I’ve decided to try something new to kick off the 2016 season. After each IMSA
Tudor WeatherTech SportsCar Championship event, I will be doing an analysis of the teams’ relative performance and tracking how BoP adjustments have been applied. The goal is to learn a little bit about how the cars perform and how this performance is modified throughout the season.
Table of contents
- Prototype Data
- Prototype Balance of Performance
- GTLM Data
- GTLM Balance of Performance
- Class Comparison
As The Roar is a test, we should be cautious when drawing conclusions from the data. We have no way of knowing what sort of testing program the teams were adhering too; outright pace may not have been the goal. That said…
1. Prototype Data
Despite IMSA’s best efforts over the previous two seasons, there are still concerns surrounding the balance of performance between the LMP2-based cars and the Daytona Prototypes.
At this very early point in the season, the P2 cars seem have the pace over the DP machines (Figure 1). The Tequila Patron ESM car and the SMP Racing BR01 have both adapted to the Continental tire very well. The DeltaWing also showed that it is capable of running competitively. As expected, the Mazda prototypes took a massive step forward by abandoning the SKYACTIV diesel for a race-bred, gasoline burning, turbo 4-cylinder. As we saw at last year’s Daytona 24, outright pace does not necessarily translate into a win, or even the lead into T1, but the P2 machines will certainly be in the running for pole position once again.
The Ligier of Michael Shank Racing rolled off the truck and was fast right away (Figure 2). The Daytona Prototype and Mazda teams tended to improve as the event went on. It will be interesting to see if this trend will carry forward to practice, qualifying, and the race.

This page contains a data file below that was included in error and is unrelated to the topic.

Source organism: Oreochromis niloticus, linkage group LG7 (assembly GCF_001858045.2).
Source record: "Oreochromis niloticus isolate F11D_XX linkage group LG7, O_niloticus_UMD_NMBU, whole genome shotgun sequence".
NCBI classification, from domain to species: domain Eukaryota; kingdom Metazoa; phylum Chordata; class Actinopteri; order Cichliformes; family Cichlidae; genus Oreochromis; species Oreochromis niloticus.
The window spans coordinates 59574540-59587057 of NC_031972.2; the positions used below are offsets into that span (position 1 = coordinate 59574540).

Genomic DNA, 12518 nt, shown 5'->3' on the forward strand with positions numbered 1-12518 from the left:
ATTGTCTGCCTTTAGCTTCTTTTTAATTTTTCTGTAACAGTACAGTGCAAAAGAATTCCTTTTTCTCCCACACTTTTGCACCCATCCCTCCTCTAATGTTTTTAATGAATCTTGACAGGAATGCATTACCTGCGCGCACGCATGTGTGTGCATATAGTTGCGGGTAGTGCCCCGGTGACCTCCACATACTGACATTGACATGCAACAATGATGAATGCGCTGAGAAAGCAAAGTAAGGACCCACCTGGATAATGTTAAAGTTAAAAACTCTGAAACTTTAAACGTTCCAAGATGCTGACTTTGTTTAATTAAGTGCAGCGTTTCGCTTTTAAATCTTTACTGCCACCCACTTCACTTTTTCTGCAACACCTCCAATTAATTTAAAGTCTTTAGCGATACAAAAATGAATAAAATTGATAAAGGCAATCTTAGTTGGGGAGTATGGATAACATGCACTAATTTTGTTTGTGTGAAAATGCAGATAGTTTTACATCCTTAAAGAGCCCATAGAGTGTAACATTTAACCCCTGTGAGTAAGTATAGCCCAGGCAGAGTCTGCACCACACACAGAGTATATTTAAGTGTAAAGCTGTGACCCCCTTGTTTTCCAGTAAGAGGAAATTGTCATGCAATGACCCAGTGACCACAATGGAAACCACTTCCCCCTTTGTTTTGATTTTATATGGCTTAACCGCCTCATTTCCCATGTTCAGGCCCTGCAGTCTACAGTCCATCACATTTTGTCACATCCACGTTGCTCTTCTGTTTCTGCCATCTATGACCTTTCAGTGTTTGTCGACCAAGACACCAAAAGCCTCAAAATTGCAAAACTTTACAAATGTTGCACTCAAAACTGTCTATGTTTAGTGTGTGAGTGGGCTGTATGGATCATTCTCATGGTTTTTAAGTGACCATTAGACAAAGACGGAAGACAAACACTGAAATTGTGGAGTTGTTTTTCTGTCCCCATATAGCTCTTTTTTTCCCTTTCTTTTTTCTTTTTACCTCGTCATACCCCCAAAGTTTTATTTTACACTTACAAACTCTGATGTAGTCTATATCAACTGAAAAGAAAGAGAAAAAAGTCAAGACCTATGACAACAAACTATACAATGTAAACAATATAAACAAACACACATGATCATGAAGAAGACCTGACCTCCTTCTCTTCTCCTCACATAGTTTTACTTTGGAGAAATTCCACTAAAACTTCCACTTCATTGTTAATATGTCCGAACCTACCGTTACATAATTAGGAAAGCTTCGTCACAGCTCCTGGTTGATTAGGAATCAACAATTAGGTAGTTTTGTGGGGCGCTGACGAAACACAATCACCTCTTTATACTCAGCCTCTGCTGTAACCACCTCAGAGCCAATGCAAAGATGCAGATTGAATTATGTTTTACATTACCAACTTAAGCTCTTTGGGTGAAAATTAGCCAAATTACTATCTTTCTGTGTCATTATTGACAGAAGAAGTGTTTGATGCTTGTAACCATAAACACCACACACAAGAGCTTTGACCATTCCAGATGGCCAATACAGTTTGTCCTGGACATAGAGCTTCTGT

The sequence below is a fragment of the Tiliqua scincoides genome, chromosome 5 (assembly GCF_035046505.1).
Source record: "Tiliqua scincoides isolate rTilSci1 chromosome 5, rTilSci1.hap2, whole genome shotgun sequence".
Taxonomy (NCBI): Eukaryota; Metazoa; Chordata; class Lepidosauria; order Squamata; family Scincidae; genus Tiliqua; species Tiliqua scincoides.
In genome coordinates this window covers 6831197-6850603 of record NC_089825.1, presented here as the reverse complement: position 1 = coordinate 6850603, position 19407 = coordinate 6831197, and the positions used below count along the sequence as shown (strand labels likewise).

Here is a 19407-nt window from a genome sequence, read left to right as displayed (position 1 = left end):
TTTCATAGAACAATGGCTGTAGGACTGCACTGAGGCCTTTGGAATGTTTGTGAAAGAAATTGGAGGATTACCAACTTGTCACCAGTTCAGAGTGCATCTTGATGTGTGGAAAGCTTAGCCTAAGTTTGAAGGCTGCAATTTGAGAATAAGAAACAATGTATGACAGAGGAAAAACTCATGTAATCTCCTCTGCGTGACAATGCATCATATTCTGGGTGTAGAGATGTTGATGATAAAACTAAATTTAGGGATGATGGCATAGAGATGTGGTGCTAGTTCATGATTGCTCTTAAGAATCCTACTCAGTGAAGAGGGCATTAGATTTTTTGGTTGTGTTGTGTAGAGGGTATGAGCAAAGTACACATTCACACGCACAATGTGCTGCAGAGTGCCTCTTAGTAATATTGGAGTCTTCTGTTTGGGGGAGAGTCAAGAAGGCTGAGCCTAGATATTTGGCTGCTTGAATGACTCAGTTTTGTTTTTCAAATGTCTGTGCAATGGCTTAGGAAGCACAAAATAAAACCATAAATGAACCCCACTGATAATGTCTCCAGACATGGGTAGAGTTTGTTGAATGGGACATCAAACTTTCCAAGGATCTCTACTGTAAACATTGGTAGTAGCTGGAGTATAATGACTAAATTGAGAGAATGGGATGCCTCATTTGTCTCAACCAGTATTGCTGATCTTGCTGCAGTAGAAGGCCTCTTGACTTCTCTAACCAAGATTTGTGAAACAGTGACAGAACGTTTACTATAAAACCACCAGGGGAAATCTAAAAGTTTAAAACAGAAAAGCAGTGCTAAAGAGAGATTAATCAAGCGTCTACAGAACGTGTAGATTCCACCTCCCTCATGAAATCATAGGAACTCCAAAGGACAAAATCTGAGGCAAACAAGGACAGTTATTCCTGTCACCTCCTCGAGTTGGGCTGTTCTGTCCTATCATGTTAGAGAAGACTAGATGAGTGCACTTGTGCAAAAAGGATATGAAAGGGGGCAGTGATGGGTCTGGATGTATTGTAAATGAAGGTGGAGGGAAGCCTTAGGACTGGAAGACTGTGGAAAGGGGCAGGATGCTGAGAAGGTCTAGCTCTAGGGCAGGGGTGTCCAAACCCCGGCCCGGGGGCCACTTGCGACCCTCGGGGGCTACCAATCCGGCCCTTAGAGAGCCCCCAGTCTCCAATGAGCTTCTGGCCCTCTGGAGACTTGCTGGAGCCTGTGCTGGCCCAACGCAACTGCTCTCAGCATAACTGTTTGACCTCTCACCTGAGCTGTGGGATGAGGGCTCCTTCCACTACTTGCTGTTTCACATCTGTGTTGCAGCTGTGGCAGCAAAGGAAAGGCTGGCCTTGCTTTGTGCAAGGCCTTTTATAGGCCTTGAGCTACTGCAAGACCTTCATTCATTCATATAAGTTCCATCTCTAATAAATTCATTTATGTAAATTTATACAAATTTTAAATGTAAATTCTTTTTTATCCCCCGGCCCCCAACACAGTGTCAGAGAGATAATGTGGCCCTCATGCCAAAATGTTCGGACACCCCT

To dive deeper into the data, I split the track into two sections in the hope that the relative strengths and weaknesses between the cars could be exposed. Average speeds through the infield (Figure 3a: blue) and oval (Figure 3a: red) were calculated and compared.
I chose to compare the fastest car of each “type” — a P2, a DP, a Mazda, and the DeltaWing. Surprisingly, the DeltaWing was the quickest through the infield section (Figure 3b). The Shank Ligier also performed well through the infield. Its highly developed aero and new, larger displacement engine surely helped.
Despite all cars having a similar Vmax (185-190MPH), the Ligier and Mazda were the quickest through the oval section (Figure 3c). This again confirms that the Mazda’s new engine has been transformative. Since this section includes the bus stop, it may be that the DP just doesn’t have the aero to get through the bus stop as quickly as the others. I would have expected the aero-efficient DeltaWing to be more competitive on the banking. While its Vmax was strong, perhaps the little Elan takes a bit longer to get up to speed. Of course, any draft effects are not considered and may have had a significant impact.
2. Prototype Balance of Performance
IMSA’s finalized BoP for the 24 has been released and, based on observations from The Roar, seems quite reasonable. The Ligier and Mazda have seen their boost ratios decreased whereas the Corvette DP did not receive any BoP changes. It will be interesting to see what effect this has on the race. Historically, the DP has proven to be a better car on race day, despite the outright pace of the P2.
3. GTLM Data
One thing is immediately apparent when looking at the GTLM data: the class is incredibly evenly matched.